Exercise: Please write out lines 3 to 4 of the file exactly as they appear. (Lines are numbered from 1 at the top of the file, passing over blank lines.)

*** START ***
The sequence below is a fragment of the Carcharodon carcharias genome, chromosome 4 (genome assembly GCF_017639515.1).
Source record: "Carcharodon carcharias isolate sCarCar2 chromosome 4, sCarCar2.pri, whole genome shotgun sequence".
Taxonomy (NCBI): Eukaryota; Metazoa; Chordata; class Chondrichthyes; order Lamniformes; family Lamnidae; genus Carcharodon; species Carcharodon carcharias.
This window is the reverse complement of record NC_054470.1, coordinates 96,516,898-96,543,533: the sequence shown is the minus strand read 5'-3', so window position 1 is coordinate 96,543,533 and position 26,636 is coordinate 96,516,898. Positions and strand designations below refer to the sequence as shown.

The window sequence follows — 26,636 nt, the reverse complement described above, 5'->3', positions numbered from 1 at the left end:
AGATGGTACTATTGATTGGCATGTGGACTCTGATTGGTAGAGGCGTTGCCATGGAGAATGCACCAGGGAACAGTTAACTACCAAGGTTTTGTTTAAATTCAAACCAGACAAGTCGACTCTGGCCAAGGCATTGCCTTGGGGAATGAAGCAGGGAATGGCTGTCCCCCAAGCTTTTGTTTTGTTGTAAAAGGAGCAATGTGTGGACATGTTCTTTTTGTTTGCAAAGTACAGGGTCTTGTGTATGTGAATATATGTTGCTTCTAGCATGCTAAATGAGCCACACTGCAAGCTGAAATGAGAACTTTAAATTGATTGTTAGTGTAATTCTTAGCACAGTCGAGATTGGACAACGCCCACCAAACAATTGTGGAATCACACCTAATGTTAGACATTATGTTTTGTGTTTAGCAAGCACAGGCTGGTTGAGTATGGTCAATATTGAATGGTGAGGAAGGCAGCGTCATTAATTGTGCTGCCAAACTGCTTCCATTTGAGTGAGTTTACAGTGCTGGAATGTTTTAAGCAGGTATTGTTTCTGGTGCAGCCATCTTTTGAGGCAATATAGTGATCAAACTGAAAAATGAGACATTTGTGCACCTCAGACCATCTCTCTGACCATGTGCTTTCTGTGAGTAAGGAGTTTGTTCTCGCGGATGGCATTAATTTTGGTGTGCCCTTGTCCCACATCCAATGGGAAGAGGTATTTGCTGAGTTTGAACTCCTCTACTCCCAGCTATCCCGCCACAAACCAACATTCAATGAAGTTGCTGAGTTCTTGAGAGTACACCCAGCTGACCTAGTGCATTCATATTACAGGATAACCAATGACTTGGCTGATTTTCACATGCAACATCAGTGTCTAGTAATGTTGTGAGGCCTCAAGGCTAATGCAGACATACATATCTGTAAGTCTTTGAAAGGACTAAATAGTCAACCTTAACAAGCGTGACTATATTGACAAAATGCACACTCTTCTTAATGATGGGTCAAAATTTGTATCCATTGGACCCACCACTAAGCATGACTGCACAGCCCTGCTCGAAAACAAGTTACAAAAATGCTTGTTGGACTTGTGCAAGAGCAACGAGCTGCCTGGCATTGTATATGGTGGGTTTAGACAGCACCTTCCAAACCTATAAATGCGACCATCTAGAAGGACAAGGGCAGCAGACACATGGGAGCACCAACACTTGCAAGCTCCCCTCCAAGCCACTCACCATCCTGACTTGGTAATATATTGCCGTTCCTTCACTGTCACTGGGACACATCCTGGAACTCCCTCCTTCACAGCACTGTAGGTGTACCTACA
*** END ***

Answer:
Taxonomy (NCBI): Eukaryota; Metazoa; Chordata; class Chondrichthyes; order Lamniformes; family Lamnidae; genus Carcharodon; species Carcharodon carcharias.
This window is the reverse complement of record NC_054470.1, coordinates 96,516,898-96,543,533: the sequence shown is the minus strand read 5'-3', so window position 1 is coordinate 96,543,533 and position 26,636 is coordinate 96,516,898. Positions and strand designations below refer to the sequence as shown.